Workers assessing the San Jacinto River Superfund site in September 2017.
Workers assessing the San Jacinto River Superfund site in September 2017.
Photo: AP

When Hurricane Harvey hit Houston last August, the area’s most polluted sites immediately became vulnerable. Now, the Environmental Protection Agency is finally starting to clean up the first of 13 Superfund sites damaged and flooded by the storm.


The EPA announced Tuesday it’s reached an agreement with the San Jacinto River Waste Pits Superfund’s former owners, International Paper Company and McGinnes Industrial Maintenance Corporation, to begin cleanup. The toxic waste pits are located in Harris County, Texas, an area whose residents are primarily black and Latino. So far, it’s the only Superfund by Harvey that the EPA’s taken action on because, according to emails the agency sent Earther, it’s the only one that’s “required major action.”

The EPA added the pits to its National Priorities List in 2008 after discovering they were leaching dioxins, furans, and polychlorinated biphenyls (better known as PCBs) into the San Jacinto River, the fish supply, and, ultimately, human diets. Hurricane Harvey made shit wayyyyy worse.


The storm dropped 27 trillion gallons of rain over Texas and Louisiana. The subsequent floods damaged the waste pits (even though they were covered in armored concrete) and released their contaminated liquids into the San Jacinto River, further exacerbating the pollution crisis.

In the EPA’s report after the storm, the agency wrote that up to 43,000 nanograms per kilogram of dioxins and furans, byproducts of paper bleaching which can cause skin disease and cancer, as well as liver and nerve damage, may have entered the San Jacinto River due to severe flooding. A post-hurricane sample in the area showed the dioxin levels were 2,300 times above the action level, reports The Associated Press.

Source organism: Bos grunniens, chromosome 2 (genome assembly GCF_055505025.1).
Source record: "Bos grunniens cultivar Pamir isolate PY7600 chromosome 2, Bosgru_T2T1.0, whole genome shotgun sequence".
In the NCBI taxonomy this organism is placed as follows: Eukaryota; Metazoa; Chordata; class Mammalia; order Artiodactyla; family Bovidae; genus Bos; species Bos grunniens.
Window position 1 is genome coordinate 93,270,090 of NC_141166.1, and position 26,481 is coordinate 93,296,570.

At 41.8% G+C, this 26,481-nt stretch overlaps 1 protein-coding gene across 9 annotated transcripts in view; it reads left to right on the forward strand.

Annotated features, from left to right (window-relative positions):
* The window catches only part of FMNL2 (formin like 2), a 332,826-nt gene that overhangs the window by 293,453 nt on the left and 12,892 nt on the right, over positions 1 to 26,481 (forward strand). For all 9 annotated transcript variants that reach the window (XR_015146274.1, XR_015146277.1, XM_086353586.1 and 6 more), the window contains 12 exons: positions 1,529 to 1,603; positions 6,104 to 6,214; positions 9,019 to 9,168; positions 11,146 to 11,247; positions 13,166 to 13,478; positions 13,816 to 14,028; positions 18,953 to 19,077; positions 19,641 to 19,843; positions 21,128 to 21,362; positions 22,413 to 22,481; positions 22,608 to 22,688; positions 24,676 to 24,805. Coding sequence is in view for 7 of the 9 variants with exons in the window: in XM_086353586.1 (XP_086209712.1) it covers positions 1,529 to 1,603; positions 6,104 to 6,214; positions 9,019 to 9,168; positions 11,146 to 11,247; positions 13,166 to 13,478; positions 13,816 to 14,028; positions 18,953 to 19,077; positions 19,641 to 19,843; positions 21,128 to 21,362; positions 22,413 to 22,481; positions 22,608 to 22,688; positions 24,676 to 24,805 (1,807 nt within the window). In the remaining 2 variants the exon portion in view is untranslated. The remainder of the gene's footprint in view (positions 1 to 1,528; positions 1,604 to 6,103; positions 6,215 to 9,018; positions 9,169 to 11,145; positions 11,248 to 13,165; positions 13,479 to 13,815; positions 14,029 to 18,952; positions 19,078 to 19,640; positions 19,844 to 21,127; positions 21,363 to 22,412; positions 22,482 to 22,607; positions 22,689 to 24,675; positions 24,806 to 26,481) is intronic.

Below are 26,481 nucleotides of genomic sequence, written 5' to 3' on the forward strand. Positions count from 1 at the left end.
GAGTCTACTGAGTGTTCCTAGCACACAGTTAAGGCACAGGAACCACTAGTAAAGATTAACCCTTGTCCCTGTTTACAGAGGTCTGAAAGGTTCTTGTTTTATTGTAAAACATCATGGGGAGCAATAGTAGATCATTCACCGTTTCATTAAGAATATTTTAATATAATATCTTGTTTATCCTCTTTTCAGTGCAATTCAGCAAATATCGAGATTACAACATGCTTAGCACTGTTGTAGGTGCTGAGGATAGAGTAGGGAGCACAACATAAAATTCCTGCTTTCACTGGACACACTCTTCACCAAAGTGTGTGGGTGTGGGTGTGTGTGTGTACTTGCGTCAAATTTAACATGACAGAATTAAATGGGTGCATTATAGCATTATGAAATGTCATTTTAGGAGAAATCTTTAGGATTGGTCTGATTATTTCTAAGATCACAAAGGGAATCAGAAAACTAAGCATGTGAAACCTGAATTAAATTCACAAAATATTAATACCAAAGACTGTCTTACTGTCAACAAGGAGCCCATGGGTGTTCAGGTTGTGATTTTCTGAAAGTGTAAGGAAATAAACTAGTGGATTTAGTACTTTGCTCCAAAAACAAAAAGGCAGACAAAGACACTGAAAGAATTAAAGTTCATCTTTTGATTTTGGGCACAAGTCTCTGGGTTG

The EPA estimates that cleanup of the site will cost the $115 million, and that it’s likely to take more than two years. It’ll involve removing 212,000 cubic yards of contaminants and housing them somewhere they won’t get blown or flooded away come the next hurricane. “EPA will ensure that the remedial design removes all the contamination as quickly and safely as possible and permanently protects the health and safety of the surrounding communities and the San Jacinto River,” said EPA Administrator Scott Pruitt, in a statement.

Repairs and cleanup still continue nearly eight months after Hurricane Harvey made landfall. Harris County was hit particularly hard, so much so that the state is putting $1 billion of an initial $5 billion aid package toward its recovery.


Meanwhile, researchers and students try to uncover how much pollution and contamination traveled around and entered people’s homes.

Yessenia Funes is a senior staff writer with Earther. She loves all things environmental justice and dreams of writing children's books.

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